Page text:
Danke sehr, Herr Doktor Pabst! The sighs -- nay, screams! -- of disappointment rose like the wail of a cat in heat following the announcement that AMD's new chips would be clock-locked, nullifying the advantages of Abit's ultra-overclockable motherboard. Jonathan Dabian writes: "This is probably a little late for me to get the name postage on the front page, but Tom's Hardware posted a new story that is an update to the Monday Blurb where they revealed that the new AMD processors would be multiplier locked. In this new story, Tom Pabst reveals the information he has since pieced together about the connections on the top of the processor, and ideas on how to alter those laser etched connections. Overclocking on the Duron and Thunderbird isn't dead. All that's needed is an easy way to alter those connections."
How do you like your quasi-futuristic clothing, Mr. Mitnick? One of the many following the bizarre turns of the Kevin Mitnick saga, RadarRider writes: "According to the following article on MSNBC:' Reversing a previous decision, Kevin Mitnick?s probation officer has given the notorious computer intruder permission to lecture on hacking and cracking, work as a security consultant and write a column for a soon-to-be-launched e-commerce site.'"
Disallowing use of computers unless specially granted seems a fairly over-the-top punishment -- everything has embedded processors. I wonder if Kevin has to ask permission to use an infrared-type automatic toilet, or a programmable thermostat. Where's King Solomon when you need him?
Unca Steve, Unca Steve! Tell us a bedtime story, OK? Speaking of *ashback, gwernol writes: "There's a fascinating letter from Woz - one of the co-founders of Apple on his web page at woz.org. Its a candid glimpse into the early days of the computer world, including tales of hacking the world's first video games -Pong and Breakout - at Atari. See inside the mind of one of the truly great ones. Some interesting perspective on Steve Jobs, too."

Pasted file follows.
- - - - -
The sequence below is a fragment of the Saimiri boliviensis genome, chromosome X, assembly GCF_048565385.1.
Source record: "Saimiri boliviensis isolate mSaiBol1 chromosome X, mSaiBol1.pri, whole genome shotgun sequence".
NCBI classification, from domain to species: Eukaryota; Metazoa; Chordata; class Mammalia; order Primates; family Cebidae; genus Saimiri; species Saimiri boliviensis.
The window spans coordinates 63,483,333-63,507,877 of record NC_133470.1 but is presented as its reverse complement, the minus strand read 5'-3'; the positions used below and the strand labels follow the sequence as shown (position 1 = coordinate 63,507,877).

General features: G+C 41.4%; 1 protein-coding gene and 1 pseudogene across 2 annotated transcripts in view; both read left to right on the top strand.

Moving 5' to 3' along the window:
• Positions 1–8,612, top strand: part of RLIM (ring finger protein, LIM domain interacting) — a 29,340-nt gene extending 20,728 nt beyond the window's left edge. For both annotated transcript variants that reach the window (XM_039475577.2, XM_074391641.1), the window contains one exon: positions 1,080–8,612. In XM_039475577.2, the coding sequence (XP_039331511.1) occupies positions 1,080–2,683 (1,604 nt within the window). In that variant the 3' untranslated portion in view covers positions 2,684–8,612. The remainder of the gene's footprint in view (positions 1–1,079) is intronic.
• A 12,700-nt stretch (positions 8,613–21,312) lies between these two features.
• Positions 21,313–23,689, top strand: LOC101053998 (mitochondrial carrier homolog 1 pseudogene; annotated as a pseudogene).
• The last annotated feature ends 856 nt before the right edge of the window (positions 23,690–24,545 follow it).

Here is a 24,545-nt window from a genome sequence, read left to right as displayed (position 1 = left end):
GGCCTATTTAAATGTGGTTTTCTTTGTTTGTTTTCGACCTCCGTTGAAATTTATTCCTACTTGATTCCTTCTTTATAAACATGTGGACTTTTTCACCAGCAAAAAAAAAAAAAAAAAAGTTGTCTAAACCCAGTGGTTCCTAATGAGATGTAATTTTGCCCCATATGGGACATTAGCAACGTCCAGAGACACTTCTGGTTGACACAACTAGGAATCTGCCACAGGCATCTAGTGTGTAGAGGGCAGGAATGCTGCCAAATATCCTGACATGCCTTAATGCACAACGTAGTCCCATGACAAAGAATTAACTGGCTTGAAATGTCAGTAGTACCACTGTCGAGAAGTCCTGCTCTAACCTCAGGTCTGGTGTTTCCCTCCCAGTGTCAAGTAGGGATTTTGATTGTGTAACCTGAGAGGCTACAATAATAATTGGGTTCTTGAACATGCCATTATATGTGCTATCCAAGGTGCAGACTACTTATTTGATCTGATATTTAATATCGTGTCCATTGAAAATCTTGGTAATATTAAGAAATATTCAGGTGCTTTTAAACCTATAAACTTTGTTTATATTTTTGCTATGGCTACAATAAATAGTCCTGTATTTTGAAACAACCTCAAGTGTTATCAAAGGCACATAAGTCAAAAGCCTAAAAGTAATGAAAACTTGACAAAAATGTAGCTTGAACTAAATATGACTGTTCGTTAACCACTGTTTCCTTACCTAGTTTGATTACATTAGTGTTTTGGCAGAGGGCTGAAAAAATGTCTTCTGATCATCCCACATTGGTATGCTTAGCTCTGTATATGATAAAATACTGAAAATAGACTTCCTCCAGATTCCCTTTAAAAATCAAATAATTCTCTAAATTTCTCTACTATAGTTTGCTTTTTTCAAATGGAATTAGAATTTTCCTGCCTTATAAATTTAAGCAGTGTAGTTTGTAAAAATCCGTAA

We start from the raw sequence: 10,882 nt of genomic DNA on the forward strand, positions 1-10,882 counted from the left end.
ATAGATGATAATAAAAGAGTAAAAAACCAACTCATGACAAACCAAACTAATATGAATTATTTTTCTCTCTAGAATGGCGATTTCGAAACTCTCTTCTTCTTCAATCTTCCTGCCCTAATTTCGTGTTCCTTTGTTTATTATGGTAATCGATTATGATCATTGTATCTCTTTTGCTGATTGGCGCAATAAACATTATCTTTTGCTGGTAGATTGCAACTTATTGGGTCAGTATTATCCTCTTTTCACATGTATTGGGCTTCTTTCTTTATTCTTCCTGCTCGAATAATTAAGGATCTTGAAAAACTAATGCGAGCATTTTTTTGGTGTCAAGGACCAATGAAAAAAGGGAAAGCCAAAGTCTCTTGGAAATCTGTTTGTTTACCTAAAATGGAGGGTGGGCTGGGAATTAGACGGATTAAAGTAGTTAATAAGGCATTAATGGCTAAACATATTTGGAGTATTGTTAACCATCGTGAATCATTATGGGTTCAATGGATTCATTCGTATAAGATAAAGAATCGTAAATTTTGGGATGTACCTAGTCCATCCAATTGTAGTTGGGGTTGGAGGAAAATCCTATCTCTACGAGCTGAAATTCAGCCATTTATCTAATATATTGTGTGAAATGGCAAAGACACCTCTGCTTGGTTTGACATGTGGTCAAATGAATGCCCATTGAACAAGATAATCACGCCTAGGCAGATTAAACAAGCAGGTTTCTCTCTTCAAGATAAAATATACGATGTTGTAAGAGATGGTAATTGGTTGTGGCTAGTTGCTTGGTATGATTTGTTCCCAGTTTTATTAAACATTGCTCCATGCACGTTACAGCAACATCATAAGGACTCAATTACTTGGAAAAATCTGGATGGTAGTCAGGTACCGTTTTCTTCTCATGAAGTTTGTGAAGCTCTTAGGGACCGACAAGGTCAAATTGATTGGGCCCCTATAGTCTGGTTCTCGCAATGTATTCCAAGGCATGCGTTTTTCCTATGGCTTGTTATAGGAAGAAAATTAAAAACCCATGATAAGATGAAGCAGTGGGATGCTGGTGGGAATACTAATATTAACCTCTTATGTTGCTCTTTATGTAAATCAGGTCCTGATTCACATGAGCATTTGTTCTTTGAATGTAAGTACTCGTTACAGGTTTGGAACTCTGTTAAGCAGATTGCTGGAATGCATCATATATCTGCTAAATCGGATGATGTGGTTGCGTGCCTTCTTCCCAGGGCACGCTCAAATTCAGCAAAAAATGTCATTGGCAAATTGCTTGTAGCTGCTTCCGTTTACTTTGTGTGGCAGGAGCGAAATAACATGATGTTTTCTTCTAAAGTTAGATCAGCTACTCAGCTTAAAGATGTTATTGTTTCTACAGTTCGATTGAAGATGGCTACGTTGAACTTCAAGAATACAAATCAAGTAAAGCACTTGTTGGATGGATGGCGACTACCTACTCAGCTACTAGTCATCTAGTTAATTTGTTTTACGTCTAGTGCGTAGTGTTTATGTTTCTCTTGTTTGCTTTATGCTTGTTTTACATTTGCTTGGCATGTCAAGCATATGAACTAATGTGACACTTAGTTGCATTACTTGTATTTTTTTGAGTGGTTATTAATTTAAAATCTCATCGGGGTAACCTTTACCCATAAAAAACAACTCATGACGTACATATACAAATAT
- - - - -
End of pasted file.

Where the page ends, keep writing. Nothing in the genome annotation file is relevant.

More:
(Hint: some of the same words you can't say on television are off-limits to mass-market video games, too!)
Now I can print up dozens of tasty eclaires under Linux! If you followed the recent story about modernizing UNIX printing standards, you may have caught the news that CUPS 1.1 has been released. Here's some more information from the horse's mouth. printman writes: "Nine months after the CUPS 1.0 release, we are proud the announce the birth of CUPS 1.1, with documentation nearly 500 pages long and distributions weighing in at around 4MB.
"What is CUPS", you ask? The Common UNIX Printing System ("CUPS") is an IPP-based printing system developed by Easy Software Products as a replacement for the aging and clunky Berkeley (LPD) and System V printing systems. CUPS provides all of the modern printing ammenities, including support for user-defined printers and options, non-PostScript printers, color management, and page accounting.
CUPS 1.1 continues our commitment to an open-sourced, IPP-based printing system for all UNIX's. The new release contains many of the functional enhancements that have been requested by our users, including:
- New USB backend and backend device discovery.
- Banner page support
- Digest authentication
- Directory service enhancements, including polling, relaying, and access control
- Directory structure changes to conform to the FHS 2.0 standard used by most Linux distributions.
- Documentation improvements and additions
- Drivers for EPSON printers
- Filters - new PostScript RIP based on GNU Ghostscript 5.50 core, new PDF filter based on Xpdf, new text filter supporting Unicode and bidirectional text
- IPP/1.1 support
- Job persistence & history
- Licensing change - the CUPS API is now provided under the GNU LGPL
- LPD client support
- User-defined printers and options
- Web administration interface
In addition we have contributed more new code to the SAMBA team to support CUPS printing "natively" via IPP, providing a faster, more reliable Windows printing experience.
Others have also been busy at work adding to CUPS. Besides our ESP Print Pro software, two new graphical interfaces have appeared for CUPS - KUPS is a KDE-based interface for CUPS, and XPP is a FLTK-based interface for CUPS.
On the driver front, Grant Taylor has come up with CUPS-o-matic, a PPD file generator and filter script for existing Ghostscript printer drivers, and the GIMP print plug-in developers are working towards "universal" drivers for GIMP, Ghostscript, and CUPS.
Finally, many Linux distributions are including (or planning to include) CUPS or ESP Print Pro. This should provide the final push to get printer manufacturers to support their printers under Linux and *BSD.
For more information on CUPS, go to: www.cups.org
And for bonus points ... Katsu Jin Ken writes: "Indrema has posted a new picture of their upcoming console on their front page." It's looking a lot svelter and sleeker than the old look, and like the finest computers everywhere, features a blue LED. (On the other hand, beware the rude no-exit site design.) Please, Indrema, make it so!